c = a*x + b*y

First we solve for x and y from the first two equations which is a simple inverse:

x = x’*cos(delta) – y’*sin(delta)

y = x’*sin(delta) + y’*cos(delta)

Make the small angle substitution gives

x = x’ – y’*delta

y = x’*delta + y’

Now substitute x and y into the line equation

c = a*(x’ – y’*delta) + b*(x’*delta + y’)

Now solve for delta

c -a*x’ – b*y’ = (b*x’ – a*y’)* delta

or

delta = (c -a*x’ – b*y’ )/(b*x’ – a*y’)

Check the special case above :  y = c, a = 0, b = 1

delta = (y – y’)/(x’)  : checks ok

## 1508 LancerBots reach world top 40 in drive skills at Robodox skills challenge

February 26, 2013

Funny thing happened on the way to qualify for worlds in the programming challenge… the robot  won the Robodox driver challenge instead with our programmer Gevorg as the driver.  Go figure.   Lancerbots brought three robots to the competition  but only one of them was working so the programming robot did double duty as both driver and programming entry.   The drive skill score was 205 which puts it in the top 40 world rankings but you need to be in the top 30 to qualify.  Being in the top 5 of the California robots qualifies it for the California State Championships on March 16th in Santa Clara near San Jose.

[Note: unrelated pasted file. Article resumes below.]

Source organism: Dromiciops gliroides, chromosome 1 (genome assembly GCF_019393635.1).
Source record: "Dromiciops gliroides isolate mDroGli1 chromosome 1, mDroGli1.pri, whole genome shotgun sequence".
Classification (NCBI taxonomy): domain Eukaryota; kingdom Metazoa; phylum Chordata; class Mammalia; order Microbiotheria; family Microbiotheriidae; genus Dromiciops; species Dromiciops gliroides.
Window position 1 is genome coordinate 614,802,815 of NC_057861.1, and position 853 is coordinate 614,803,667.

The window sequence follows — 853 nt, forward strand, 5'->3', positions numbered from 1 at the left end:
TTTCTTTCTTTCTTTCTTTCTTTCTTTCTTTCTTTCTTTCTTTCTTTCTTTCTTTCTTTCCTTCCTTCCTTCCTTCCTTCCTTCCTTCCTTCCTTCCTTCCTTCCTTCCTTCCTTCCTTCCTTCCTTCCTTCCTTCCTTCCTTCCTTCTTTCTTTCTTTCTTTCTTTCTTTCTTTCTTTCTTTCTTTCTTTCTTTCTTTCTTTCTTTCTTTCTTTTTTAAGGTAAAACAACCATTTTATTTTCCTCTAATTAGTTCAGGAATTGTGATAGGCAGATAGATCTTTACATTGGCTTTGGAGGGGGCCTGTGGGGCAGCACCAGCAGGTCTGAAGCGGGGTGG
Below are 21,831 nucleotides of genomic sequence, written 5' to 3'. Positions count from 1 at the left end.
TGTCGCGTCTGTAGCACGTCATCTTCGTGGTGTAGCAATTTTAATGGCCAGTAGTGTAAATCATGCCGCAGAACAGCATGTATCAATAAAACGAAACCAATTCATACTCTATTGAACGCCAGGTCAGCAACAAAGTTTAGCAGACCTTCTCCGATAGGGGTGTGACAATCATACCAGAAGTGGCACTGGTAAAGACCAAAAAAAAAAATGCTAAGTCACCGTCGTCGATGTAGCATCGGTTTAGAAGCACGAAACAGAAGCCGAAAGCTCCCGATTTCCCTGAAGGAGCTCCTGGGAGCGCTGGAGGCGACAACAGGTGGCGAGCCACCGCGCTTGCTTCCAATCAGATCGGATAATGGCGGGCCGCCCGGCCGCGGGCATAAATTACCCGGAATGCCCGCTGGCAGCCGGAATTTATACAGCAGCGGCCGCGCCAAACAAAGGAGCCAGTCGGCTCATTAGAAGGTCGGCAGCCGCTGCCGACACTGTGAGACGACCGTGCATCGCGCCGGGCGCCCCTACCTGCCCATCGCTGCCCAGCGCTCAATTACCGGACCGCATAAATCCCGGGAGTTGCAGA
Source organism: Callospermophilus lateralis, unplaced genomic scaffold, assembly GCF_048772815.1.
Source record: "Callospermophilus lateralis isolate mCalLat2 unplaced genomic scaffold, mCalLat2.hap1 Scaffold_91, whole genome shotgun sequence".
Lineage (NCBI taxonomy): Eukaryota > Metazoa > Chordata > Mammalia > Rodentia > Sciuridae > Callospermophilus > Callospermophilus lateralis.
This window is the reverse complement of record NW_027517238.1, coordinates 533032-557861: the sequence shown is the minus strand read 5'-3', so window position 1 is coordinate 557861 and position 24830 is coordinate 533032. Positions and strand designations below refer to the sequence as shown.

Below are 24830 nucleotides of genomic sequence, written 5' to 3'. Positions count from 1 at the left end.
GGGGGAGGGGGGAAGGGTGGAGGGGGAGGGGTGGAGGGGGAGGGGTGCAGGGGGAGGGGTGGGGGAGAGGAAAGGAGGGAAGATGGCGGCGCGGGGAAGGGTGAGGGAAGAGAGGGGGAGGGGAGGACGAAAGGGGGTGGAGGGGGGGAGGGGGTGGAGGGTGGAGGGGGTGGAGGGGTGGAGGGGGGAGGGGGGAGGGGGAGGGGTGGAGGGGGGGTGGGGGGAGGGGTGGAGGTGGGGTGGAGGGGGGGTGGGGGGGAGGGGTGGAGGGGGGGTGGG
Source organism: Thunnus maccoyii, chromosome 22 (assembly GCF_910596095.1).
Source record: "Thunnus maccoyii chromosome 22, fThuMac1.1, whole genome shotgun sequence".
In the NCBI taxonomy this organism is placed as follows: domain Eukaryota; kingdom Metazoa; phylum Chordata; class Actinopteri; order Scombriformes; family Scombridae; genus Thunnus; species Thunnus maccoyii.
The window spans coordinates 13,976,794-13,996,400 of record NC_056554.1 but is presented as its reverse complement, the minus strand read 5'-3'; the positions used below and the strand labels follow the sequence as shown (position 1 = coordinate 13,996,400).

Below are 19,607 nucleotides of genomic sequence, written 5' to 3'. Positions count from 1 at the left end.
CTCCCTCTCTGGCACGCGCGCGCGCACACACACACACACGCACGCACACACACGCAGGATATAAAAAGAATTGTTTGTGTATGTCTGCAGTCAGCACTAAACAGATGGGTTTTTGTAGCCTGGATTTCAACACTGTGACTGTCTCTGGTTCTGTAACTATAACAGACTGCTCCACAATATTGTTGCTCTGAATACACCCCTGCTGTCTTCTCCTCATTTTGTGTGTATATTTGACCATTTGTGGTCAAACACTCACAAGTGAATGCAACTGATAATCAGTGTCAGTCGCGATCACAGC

I helped the kids construct a solid programming robot that was very close to being qualified for worlds…except for a pesky sack that caused the robot to not complete its route. (robot video)   The robot is a very efficent spatula robot that can pick up and dump a load of 16 sacks over its back.   It is designed with encoders  , line sensors and gyro sensors that are used to provide full navigation ( two axis position and speed as well as  heading).   The line sensors are used to update the navigation solution.

The field geometry is coded by 4 way points  which are at the intersection of  the crossing white lines used for line tracking.   The waypoints  are used to automatically steer toward using a waypoint tracker algorithm that nulls cross track distance and has heading inner loop.   It makes the programming simple and straight forward and works great so long as the gyro doesn’t drift too much.   The gyro is used to generate heading as a compass would.   We know it is not a great sensor to use as a compass because it does drift at about 6 deg/min which is enough to mess you up on the last legs of the route.   But we thought we would give it a try since it is a random phenomonon and sometimes it works great..if you are lucky.       We have some ideas to make the compass heading more reliable by using  a gyro rate deadzone and also blending the gyro with additional encoder data.